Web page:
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Story image for electronic mass surveillance of eu citizens from The Boston Globe

The Boston Globe

Europe’s Courts Decide: Does US Spying Violate Europe’s Privacy?

EFFOct 3, 2017
The decision confirms the suspicion of Ireland’s privacy regulators (and EFF) that Facebook’s business practices are not the only matters under the microscope in Europe: the EU courts also care about the American mass surveillance of ordinary innocent Europeans. The judge in the matter, Justice Caroline …
High Court asks ECJ to examine Facebook case
InternationalIrish TimesOct 3, 2017
High Court asks European Court of Justice to examine Facebook …
InternationalIndependent.ieOct 3, 2017
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Story image for mass surveillance in the us from Daily Beast

Devin Nunes Messed With NSA’s Most Cherished Surveillance Power

Daily BeastJan 9, 2018
It’s the NSA’s most cherished masssurveillance law, albeit one civil libertarians consider dubiously constitutional. … include in the bill an unrelated a provision on so-called unmasking, the process that intelligence agencies use to reveal the names of U.S. persons who may be involved in crimes like spying.

Story image for mass surveillance in the us from RT

Snowden hosts Reddit AMA over Congress’ mass surveillance plan

RTDec 20, 2017
As early as tonight, Congress plans to sneak an expansion of mass surveillance into law. Only your call, right now, can stop them. The @ACLU and I are here to help, doing a live Q&A on @reddit in a half hour (<a href=”https://t.co/qlo4REMoFl” rel=”nofollow”>https://t.co/qlo4REMoFl</a> @ 2PM EST). Ask usanything! (SuddenlySnowden) pic.twitter.com/ …

Story image for mass surveillance in the us from Reason (blog)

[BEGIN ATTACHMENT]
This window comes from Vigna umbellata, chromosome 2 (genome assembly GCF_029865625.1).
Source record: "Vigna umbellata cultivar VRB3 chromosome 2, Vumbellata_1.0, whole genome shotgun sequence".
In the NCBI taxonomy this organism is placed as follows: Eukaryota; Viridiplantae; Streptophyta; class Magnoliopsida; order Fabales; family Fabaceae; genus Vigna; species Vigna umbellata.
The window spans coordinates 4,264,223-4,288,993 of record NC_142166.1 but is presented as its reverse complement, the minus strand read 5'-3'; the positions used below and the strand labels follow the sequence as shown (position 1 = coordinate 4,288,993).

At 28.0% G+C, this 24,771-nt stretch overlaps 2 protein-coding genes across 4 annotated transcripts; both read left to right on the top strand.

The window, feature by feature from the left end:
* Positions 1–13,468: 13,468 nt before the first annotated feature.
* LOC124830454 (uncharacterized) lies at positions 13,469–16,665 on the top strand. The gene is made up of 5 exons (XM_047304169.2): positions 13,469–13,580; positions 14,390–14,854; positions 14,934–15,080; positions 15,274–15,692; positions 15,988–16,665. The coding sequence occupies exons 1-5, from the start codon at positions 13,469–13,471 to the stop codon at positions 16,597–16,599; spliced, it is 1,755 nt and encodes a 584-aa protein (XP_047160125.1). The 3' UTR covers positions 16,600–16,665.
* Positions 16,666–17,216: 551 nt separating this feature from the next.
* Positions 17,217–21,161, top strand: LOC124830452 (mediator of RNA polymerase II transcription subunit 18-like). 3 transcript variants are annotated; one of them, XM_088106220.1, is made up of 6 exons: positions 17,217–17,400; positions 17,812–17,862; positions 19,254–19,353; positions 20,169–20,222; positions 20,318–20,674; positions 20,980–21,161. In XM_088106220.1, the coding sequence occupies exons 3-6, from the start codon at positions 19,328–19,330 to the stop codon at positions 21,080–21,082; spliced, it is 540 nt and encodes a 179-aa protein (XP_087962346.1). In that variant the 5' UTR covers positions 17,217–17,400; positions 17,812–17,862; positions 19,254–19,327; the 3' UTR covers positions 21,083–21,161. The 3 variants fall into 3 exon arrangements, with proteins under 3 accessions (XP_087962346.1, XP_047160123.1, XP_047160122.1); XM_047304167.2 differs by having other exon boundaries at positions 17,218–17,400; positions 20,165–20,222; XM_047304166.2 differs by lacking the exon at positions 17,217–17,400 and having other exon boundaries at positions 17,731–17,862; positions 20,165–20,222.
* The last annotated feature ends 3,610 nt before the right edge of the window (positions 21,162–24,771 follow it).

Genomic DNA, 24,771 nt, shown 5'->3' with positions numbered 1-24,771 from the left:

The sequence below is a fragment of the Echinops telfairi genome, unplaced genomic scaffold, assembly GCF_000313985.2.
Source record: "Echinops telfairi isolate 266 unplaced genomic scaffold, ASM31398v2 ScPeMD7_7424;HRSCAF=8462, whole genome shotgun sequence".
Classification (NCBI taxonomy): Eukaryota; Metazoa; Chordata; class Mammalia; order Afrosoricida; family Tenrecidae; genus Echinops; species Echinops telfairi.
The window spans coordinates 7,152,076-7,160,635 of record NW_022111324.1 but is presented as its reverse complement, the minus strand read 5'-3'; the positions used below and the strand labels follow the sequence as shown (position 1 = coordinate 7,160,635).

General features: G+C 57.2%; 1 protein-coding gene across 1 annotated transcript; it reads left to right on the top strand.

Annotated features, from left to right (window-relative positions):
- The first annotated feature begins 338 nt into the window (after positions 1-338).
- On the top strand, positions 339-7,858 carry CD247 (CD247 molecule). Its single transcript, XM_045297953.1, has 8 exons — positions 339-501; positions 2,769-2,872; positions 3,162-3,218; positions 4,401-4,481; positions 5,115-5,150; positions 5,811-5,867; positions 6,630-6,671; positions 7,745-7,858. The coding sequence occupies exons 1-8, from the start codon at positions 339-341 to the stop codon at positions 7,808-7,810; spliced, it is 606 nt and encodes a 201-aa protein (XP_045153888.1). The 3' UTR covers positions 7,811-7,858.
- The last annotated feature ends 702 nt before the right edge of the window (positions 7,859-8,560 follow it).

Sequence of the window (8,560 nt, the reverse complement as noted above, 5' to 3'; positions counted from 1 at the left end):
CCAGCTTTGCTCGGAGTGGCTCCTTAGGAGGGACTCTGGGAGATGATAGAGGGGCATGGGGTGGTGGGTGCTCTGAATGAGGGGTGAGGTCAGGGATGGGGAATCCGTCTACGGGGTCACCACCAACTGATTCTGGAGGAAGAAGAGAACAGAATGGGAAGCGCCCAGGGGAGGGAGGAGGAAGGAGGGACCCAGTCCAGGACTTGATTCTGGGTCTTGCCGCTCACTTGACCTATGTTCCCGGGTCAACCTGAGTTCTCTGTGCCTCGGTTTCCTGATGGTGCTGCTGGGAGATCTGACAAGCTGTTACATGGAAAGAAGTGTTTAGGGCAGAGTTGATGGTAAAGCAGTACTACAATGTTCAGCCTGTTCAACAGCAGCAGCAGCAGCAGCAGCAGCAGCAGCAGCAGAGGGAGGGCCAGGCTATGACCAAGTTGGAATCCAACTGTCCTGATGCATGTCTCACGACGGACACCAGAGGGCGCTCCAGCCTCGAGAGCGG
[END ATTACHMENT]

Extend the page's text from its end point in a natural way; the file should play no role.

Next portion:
Federal Agencies May Be Regularly Hiding Surveillance Methods in …

Reason (blog)22 hours ago
A DEA training slide on parallel constructionAlthough mass surveillance is usually identified with the war on terror and the National Security Agency, a subsequent USA Today investigation found the DEA and Justice Department had been collecting logs of billions of phone calls originating from the U.S. in a …

Story image for mass surveillance in the us from The Intercept

Welcome to Law Enforcement’s “Dark Side”: Secret Evidence, Illegal …

The Intercept20 hours ago
Federal agents at the U.S. Drug Enforcement Administration speak in veiled terms about the secret DEA unit that shares intelligence from the National Security … The Special Operations Division receives raw intelligence from the NSA’s surveillance programs, including from the mass surveillance programs …

Story image for mass surveillance in the us from Washington Examiner

The tech generation should reject mass surveillance

Washington ExaminerDec 20, 2017
Last week, the two gave a joint talk at George Washington University about the implication of mass surveillance and the eroding of the Fourth … This lessens their confidence in the U.S. economy and can lead to fewer jobs for millennials, who will be shouldering the brunt of expenses when it comes to …
mass electronic surveillance – Google Search

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Story image for mass electronic surveillance from WIRED

Congress Is Debating Warrantless Surveillance in the Dark

WIREDDec 23, 2017
For the first time, the American people learned that the NSA was collecting millions of their phone calls and electronic communications—emails, Facebook … Hanging in the balance is the legal framework the government largely relies on to conduct mass surveillance of foreigners, and Americans who …

Story image for mass electronic surveillance from EFF

Urgent: We Only Have Hours Left to Stop the NSA Expansion Bill

EFFDec 19, 2017
According to reports published Tuesday evening by Politico, a group of surveillance hawks in the House of Representatives is trying to ram through a bill that would extend mass surveillance by the National Security Agency. We expect a vote to happen on the House floor as early as tomorrow, which means …

Story image for mass electronic surveillance from EFF

Court Challenges to NSA Surveillance: 2017 in Review

EFFDec 28, 2017
“[T]he volume of documents and electronic data that the government defendants must review for potentially responsive information is massive,” the … “We have long advocated for reining in NSA mass surveillance, and the ‘incidental’ collection of Americans’ private communications under Section 702 …

Story image for mass electronic surveillance from Newsmax

America No Safer Under Mass Surveillance

NewsmaxDec 12, 2017